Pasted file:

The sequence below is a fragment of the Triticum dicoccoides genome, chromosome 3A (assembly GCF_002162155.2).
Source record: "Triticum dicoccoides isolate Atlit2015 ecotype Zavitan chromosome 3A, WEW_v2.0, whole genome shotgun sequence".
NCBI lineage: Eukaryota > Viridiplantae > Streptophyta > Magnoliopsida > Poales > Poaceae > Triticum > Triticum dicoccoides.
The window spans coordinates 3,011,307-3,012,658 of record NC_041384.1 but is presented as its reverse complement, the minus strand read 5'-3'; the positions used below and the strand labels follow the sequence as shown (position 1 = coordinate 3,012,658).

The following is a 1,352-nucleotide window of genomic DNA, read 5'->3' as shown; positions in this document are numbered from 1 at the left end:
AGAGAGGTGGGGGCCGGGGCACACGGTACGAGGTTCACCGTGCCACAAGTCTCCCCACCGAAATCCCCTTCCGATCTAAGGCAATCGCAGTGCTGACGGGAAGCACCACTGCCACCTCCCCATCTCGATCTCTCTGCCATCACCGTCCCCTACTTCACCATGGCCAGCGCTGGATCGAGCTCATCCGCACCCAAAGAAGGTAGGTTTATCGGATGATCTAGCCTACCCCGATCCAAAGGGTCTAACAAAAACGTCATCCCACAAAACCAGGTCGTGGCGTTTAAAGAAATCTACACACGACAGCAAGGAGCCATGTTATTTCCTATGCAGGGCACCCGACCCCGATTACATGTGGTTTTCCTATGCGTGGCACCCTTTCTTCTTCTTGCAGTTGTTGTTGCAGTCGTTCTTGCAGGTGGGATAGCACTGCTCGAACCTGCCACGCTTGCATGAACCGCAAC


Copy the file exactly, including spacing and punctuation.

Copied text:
The sequence below is a fragment of the Triticum dicoccoides genome, chromosome 3A (assembly GCF_002162155.2).
Source record: "Triticum dicoccoides isolate Atlit2015 ecotype Zavitan chromosome 3A, WEW_v2.0, whole genome shotgun sequence".
NCBI lineage: Eukaryota > Viridiplantae > Streptophyta > Magnoliopsida > Poales > Poaceae > Triticum > Triticum dicoccoides.
The window spans coordinates 3,011,307-3,012,658 of record NC_041384.1 but is presented as its reverse complement, the minus strand read 5'-3'; the positions used below and the strand labels follow the sequence as shown (position 1 = coordinate 3,012,658).

The following is a 1,352-nucleotide window of genomic DNA, read 5'->3' as shown; positions in this document are numbered from 1 at the left end:
AGAGAGGTGGGGGCCGGGGCACACGGTACGAGGTTCACCGTGCCACAAGTCTCCCCACCGAAATCCCCTTCCGATCTAAGGCAATCGCAGTGCTGACGGGAAGCACCACTGCCACCTCCCCATCTCGATCTCTCTGCCATCACCGTCCCCTACTTCACCATGGCCAGCGCTGGATCGAGCTCATCCGCACCCAAAGAAGGTAGGTTTATCGGATGATCTAGCCTACCCCGATCCAAAGGGTCTAACAAAAACGTCATCCCACAAAACCAGGTCGTGGCGTTTAAAGAAATCTACACACGACAGCAAGGAGCCATGTTATTTCCTATGCAGGGCACCCGACCCCGATTACATGTGGTTTTCCTATGCGTGGCACCCTTTCTTCTTCTTGCAGTTGTTGTTGCAGTCGTTCTTGCAGGTGGGATAGCACTGCTCGAACCTGCCACGCTTGCATGAACCGCAAC